Bruno Mars had another wedding song, Marry You, while Ester Dean and the unsung country music songwriter Brett James helped create Mr Know It All, the latest hit for Kelly Clarkson, who was still singing what she was told to sing. The Wanted sing Lightning, written by Wayne Hector, Steve Mac and new name Ed Drewett in a track that must have been rejected by One Direction and their management committee (Simon Cowell). Stargate two-time with Party All Night (Sleep All Day) for Sean Kingston and Got 2 Luv U by Sean Paul ft Alexis Jordan, proving their versatility and knowledge of pop: the former is a functional, hands-in-the-air track for da club, the latter a smoother, well sung love song.

I loved the first Maverick Sabre album Lonely Are The Brave, whose opening track I Need was chosen to launch the man called Michael Stafford. Also in British music, All Fired Up by The Saturdays is the first production credit for MNEK (pronounced ‘Emenike’, which is his surname) and is, hallelujah, another hit for the Xenomania team. James Morrison (I Won’t Let You Go) and Example (Stay Awake) both return, while Pixie Lott has a big enough following to help her watered-down EDM hit All About Tonight top the UK charts. Ditto Dappy with No Regrets, which helped break a record which had lasted since 1963 of consecutive UK number ones by British acts. Thanks inlay booklet!

Rihanna’s Cheers (Drink To That) is credited to nine writers, as it cleverly samples the ‘yeah, yeah’ from I’m With You by Avril Lavigne. Jessie J’s next hit was Who’s Laughing Now, another Talay Riley co-write; it only has seven writers, and is forgettable even with its self-empowering nineties-girlband feel. Emeli Sande is laying the groundwork for a titanic 2012 with two appearances on NOW 80. Read All About It nicks the ‘rap from a bloke, hook from a lady’ style of Empire State of Mind and showcases the verbosity of Professor Green (his song Need You Tonight, with a hook sung by Ed Drewett and which sampled Need You Tonight by INXS, was never on a NOW), while Emeli’s enormous first solo single Heaven is a Naughty Boy production and sounds timeless.

Stuck as a ‘terrific two’ in the UK behind Adele from Tottenham – whose song Set Fire to the Rain kicks off Disc 2 and was co-written with Fraser T Smith, which I didn’t know – Maroon 5 prove they will do anything the record company tell them as they take Moves Like Jagger to the top of the US charts, featuring some bars from Christina Aguilera. The pair were judges on the original version of The Voice, though Maroon 5 did far better than Christina out of it; Kelly Clarkson would follow suit, a shrewd choice that cemented her National Treasure status.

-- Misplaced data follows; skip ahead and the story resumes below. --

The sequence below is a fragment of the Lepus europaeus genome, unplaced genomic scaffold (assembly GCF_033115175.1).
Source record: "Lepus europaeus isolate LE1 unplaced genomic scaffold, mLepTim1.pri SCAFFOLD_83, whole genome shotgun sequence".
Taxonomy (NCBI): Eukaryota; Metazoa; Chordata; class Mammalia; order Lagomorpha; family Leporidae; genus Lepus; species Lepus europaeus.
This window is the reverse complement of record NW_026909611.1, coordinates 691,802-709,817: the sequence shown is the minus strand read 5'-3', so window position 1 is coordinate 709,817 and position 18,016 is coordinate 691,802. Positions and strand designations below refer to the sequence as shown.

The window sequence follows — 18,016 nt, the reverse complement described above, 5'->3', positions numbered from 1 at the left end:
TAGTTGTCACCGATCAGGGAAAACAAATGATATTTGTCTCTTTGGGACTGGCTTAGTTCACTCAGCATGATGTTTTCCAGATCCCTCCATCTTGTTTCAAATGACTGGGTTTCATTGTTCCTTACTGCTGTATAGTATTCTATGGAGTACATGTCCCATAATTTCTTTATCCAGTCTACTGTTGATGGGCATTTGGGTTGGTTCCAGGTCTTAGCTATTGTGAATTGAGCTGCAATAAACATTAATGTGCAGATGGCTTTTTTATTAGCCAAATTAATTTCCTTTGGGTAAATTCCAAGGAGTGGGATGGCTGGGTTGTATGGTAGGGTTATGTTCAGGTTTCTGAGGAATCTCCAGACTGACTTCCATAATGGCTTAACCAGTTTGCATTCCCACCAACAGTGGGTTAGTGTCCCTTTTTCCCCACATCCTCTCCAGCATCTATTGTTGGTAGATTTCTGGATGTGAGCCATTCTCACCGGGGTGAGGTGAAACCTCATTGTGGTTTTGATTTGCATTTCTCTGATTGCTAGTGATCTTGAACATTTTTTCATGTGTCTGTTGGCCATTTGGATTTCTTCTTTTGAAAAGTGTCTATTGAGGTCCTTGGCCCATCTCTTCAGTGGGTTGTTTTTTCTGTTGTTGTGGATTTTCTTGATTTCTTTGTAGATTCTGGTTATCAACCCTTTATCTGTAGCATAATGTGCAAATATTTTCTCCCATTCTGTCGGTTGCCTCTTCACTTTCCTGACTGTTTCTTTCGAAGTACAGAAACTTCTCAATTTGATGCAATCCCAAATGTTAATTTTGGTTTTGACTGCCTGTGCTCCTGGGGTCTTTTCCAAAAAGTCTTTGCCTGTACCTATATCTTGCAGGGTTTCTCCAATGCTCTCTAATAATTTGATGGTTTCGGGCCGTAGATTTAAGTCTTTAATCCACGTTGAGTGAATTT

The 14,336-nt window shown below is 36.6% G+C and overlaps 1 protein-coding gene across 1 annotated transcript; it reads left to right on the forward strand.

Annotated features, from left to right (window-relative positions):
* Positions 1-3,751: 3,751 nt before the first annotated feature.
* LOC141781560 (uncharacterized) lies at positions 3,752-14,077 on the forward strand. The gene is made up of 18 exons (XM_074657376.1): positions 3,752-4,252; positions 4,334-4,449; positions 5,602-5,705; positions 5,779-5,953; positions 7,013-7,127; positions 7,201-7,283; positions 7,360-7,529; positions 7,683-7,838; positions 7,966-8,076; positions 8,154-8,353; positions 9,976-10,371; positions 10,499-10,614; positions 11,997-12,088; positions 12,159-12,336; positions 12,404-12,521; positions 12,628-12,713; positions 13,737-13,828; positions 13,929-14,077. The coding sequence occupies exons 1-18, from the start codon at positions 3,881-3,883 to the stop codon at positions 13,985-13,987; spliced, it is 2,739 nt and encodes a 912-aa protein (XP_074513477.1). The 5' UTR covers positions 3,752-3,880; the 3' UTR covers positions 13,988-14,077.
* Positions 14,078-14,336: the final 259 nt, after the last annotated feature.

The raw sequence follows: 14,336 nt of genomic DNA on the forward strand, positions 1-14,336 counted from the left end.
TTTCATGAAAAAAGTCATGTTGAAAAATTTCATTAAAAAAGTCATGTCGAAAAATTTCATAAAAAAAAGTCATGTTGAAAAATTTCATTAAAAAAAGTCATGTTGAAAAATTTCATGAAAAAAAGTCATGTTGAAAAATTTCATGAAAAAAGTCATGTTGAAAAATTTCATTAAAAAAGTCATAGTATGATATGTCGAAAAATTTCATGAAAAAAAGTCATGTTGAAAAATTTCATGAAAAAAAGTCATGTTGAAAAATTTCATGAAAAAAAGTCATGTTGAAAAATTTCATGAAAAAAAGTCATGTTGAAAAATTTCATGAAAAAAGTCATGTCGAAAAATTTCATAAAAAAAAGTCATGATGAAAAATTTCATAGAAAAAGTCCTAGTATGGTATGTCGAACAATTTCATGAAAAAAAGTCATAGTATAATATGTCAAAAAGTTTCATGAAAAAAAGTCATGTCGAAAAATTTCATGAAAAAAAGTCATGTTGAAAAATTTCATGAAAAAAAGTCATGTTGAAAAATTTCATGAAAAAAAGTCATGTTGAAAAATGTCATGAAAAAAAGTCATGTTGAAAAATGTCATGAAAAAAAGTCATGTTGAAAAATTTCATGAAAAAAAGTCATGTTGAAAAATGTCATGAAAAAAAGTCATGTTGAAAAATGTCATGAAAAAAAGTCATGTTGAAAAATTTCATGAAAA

There is no way, though, that a song co-produced by Shellback and Benny Blanco, with a whistling hook, could fail, and I think the two-chord Moves Like Jagger has become Maroon 5’s signature song. Today their music sounds like wallpaper and is purely functional, but it has bought each member of the band a house. Adam two-times on NOW 80 singing the hook on Stereo Hearts by Gym Class Heroes, whose singer Travie McCoy has rejoined his old friends from the days when they were sampling Supertramp and the global financial industry hadn’t been bailed out.

Lady Gaga’s song The Edge of Glory is almost self-parodic, and I nicknamed it The Precipice of Success or The Veneer of Victory. My friend Daniel is a part-time rocker who has a great song about Stephanie (not Lady Gaga), and has covered Video Games by Lana Del Rey, which Adeel strongarmed me into including on the NOW playlist of 100 songs, one from each compilation. I still don’t like it, as it doesn’t go anywhere, but many millions bought into the idea of Lana, a singer called Lizzy Grant who obviously studied both Gaga and Katy Perry and cultivated an aesthetic that made her cool and different. Justin Parker helped create the mood of Video Games.

Dan had the following to say: ‘I never liked the song either, just reckoned it needed a bit more zap about it. Also [it would be] novel and different to cover.’ I think Dan did it better than the original, and you can judge for yourself here.

Finally (in both senses of the word) Westlife put out a second Greatest Hits, which was not called Stand Up for the Key Change, just in time for Christmas 2011. Gary Barlow gave them the Tuareg desert blues song Lighthouse – nope, it’s a Barlow ballad-by-numbers. 12 years was pretty good going for a male vocal harmony group; heck, The Beatles were only together for eight.

A quick note also to Christina Perri: never call a song Jar of Hearts, especially when the key lyric in the chorus is: ‘Who do you think you are?’